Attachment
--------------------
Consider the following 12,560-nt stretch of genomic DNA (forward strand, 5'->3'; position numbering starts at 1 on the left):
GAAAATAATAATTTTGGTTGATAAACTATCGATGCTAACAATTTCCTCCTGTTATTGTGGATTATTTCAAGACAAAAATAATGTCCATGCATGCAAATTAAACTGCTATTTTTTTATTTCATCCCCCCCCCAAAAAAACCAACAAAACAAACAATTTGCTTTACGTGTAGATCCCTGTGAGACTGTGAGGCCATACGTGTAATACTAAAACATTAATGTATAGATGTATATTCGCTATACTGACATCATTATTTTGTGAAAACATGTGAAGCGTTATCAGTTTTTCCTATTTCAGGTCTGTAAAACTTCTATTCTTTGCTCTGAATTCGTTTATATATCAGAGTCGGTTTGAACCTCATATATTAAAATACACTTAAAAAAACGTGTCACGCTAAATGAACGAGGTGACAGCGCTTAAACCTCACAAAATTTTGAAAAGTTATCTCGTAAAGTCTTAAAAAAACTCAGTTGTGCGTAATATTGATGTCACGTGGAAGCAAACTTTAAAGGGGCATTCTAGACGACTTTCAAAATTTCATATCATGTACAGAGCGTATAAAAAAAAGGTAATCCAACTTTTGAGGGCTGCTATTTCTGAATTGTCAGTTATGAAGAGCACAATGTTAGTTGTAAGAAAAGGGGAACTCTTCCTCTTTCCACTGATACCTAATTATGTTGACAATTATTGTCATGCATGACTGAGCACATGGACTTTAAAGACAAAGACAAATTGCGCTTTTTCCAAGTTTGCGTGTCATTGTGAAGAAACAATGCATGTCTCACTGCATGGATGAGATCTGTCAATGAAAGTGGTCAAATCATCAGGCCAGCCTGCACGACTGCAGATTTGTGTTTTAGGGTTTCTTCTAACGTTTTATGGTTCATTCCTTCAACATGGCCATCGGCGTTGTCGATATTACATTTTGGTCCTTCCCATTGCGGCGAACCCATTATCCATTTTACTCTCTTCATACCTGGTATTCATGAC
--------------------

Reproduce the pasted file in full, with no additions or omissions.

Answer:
Consider the following 12,560-nt stretch of genomic DNA (forward strand, 5'->3'; position numbering starts at 1 on the left):
GAAAATAATAATTTTGGTTGATAAACTATCGATGCTAACAATTTCCTCCTGTTATTGTGGATTATTTCAAGACAAAAATAATGTCCATGCATGCAAATTAAACTGCTATTTTTTTATTTCATCCCCCCCCCAAAAAAACCAACAAAACAAACAATTTGCTTTACGTGTAGATCCCTGTGAGACTGTGAGGCCATACGTGTAATACTAAAACATTAATGTATAGATGTATATTCGCTATACTGACATCATTATTTTGTGAAAACATGTGAAGCGTTATCAGTTTTTCCTATTTCAGGTCTGTAAAACTTCTATTCTTTGCTCTGAATTCGTTTATATATCAGAGTCGGTTTGAACCTCATATATTAAAATACACTTAAAAAAACGTGTCACGCTAAATGAACGAGGTGACAGCGCTTAAACCTCACAAAATTTTGAAAAGTTATCTCGTAAAGTCTTAAAAAAACTCAGTTGTGCGTAATATTGATGTCACGTGGAAGCAAACTTTAAAGGGGCATTCTAGACGACTTTCAAAATTTCATATCATGTACAGAGCGTATAAAAAAAAGGTAATCCAACTTTTGAGGGCTGCTATTTCTGAATTGTCAGTTATGAAGAGCACAATGTTAGTTGTAAGAAAAGGGGAACTCTTCCTCTTTCCACTGATACCTAATTATGTTGACAATTATTGTCATGCATGACTGAGCACATGGACTTTAAAGACAAAGACAAATTGCGCTTTTTCCAAGTTTGCGTGTCATTGTGAAGAAACAATGCATGTCTCACTGCATGGATGAGATCTGTCAATGAAAGTGGTCAAATCATCAGGCCAGCCTGCACGACTGCAGATTTGTGTTTTAGGGTTTCTTCTAACGTTTTATGGTTCATTCCTTCAACATGGCCATCGGCGTTGTCGATATTACATTTTGGTCCTTCCCATTGCGGCGAACCCATTATCCATTTTACTCTCTTCATACCTGGTATTCATGAC